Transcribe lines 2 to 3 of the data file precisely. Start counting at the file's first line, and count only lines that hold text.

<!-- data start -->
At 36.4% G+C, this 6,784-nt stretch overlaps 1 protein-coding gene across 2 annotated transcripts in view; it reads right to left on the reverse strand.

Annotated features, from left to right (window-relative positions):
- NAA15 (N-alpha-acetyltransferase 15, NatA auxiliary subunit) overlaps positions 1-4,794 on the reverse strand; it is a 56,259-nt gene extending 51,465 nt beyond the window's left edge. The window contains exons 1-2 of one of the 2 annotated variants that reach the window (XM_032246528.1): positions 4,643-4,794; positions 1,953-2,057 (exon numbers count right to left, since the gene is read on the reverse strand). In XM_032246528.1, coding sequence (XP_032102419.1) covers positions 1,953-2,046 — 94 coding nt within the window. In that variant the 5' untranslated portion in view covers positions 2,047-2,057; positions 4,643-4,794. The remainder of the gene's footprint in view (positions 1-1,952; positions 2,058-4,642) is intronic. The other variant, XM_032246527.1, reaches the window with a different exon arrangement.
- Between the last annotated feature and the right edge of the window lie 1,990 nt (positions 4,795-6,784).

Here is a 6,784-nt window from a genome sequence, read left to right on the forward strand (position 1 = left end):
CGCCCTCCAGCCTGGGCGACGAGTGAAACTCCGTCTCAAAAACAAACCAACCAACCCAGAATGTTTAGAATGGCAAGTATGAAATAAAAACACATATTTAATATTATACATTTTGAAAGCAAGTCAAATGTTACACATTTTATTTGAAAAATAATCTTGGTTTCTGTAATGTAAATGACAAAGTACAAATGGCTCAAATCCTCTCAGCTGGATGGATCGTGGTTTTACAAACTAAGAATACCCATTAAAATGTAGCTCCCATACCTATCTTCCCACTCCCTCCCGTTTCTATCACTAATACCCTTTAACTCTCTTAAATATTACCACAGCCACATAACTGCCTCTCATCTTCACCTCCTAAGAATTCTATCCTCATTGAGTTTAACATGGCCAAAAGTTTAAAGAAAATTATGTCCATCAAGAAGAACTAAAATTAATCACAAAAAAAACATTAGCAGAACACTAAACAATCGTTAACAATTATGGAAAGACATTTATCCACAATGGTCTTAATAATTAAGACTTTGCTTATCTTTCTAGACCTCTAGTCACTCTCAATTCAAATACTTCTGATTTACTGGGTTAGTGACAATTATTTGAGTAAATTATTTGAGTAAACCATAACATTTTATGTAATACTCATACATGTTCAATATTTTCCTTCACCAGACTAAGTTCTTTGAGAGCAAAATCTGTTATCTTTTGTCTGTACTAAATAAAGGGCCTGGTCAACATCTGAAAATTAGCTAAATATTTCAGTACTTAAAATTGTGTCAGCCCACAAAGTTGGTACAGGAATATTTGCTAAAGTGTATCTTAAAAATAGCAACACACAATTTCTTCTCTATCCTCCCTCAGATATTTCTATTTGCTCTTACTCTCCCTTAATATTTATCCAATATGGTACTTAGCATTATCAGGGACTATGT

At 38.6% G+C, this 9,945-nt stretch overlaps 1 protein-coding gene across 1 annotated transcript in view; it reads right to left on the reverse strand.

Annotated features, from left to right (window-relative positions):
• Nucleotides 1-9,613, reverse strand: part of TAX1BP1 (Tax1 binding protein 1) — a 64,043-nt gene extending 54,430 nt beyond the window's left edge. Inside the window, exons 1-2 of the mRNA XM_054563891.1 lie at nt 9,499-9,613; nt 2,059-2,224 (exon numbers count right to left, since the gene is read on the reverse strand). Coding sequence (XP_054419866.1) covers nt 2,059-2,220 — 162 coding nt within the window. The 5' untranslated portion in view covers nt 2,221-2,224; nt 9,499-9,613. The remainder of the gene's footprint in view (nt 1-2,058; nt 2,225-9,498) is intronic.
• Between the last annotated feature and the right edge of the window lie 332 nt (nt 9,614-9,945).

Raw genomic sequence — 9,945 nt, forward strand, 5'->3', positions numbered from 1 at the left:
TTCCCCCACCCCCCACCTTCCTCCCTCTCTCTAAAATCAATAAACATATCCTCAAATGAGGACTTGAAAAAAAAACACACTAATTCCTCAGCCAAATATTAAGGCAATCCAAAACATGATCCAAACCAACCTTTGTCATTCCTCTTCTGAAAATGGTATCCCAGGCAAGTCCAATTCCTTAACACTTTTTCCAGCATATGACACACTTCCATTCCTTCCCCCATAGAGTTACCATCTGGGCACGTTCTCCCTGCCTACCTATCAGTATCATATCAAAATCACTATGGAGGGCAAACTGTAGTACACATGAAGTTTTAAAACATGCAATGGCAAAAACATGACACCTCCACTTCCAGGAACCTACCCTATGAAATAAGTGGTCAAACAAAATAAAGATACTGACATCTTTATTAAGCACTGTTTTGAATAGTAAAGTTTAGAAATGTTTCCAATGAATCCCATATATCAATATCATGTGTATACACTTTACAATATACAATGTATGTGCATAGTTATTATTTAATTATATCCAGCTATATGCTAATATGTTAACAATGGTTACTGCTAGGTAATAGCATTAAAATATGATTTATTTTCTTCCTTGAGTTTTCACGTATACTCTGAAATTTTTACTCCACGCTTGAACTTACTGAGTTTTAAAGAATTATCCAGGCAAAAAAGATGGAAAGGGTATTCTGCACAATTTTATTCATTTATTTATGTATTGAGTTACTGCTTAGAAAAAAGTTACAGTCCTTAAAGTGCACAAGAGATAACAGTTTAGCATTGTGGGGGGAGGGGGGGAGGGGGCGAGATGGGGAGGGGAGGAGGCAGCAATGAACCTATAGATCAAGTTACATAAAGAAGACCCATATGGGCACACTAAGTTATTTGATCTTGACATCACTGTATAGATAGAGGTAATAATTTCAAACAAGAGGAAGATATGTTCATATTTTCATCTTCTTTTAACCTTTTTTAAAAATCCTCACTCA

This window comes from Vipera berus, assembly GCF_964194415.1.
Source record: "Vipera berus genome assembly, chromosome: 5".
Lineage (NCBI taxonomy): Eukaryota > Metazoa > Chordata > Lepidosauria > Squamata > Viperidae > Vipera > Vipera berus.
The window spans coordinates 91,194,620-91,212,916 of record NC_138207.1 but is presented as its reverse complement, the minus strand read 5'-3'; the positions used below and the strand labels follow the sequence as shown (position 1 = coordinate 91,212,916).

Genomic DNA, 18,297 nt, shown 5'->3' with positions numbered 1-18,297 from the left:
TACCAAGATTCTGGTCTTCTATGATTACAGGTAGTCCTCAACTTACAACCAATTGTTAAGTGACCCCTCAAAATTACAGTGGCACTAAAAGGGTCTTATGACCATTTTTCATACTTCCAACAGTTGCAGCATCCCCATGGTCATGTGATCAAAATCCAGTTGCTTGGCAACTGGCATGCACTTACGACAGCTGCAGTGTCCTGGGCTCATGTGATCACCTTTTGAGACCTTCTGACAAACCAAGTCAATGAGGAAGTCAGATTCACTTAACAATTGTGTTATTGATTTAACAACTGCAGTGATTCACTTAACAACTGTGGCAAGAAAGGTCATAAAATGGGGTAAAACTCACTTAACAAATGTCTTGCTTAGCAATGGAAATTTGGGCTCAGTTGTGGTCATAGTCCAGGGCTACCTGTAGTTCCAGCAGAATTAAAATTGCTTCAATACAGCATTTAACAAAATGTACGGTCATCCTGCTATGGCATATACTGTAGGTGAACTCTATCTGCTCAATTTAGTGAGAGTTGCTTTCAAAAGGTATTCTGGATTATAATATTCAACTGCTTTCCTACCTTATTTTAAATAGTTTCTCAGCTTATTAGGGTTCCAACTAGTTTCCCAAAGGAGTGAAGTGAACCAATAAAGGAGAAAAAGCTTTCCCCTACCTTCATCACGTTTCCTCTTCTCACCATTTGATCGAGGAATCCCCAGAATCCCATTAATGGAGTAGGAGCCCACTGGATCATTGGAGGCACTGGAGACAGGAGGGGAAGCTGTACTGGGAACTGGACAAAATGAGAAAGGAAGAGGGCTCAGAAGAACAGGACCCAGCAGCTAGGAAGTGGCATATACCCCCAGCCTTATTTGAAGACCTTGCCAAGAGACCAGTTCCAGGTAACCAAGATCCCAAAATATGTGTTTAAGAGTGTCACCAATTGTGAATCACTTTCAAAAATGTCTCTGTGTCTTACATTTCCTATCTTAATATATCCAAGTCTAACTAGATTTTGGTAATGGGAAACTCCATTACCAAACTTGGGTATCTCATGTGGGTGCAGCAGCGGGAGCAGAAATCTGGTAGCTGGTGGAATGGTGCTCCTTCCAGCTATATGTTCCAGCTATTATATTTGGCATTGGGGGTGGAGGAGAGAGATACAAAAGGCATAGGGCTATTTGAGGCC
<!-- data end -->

Annotated features, from left to right (window-relative positions):
- NAA15 (N-alpha-acetyltransferase 15, NatA auxiliary subunit) overlaps positions 1-4,794 on the reverse strand; it is a 56,259-nt gene extending 51,465 nt beyond the window's left edge. The window contains exons 1-2 of one of the 2 annotated variants that reach the window (XM_032246528.1): positions 4,643-4,794; positions 1,953-2,057 (exon numbers count right to left, since the gene is read on the reverse strand). In XM_032246528.1, coding sequence (XP_032102419.1) covers positions 1,953-2,046 — 94 coding nt within the window. In that variant the 5' untranslated portion in view covers positions 2,047-2,057; positions 4,643-4,794. The remainder of the gene's footprint in view (positions 1-1,952; positions 2,058-4,642) is intronic. The other variant, XM_032246527.1, reaches the window with a different exon arrangement.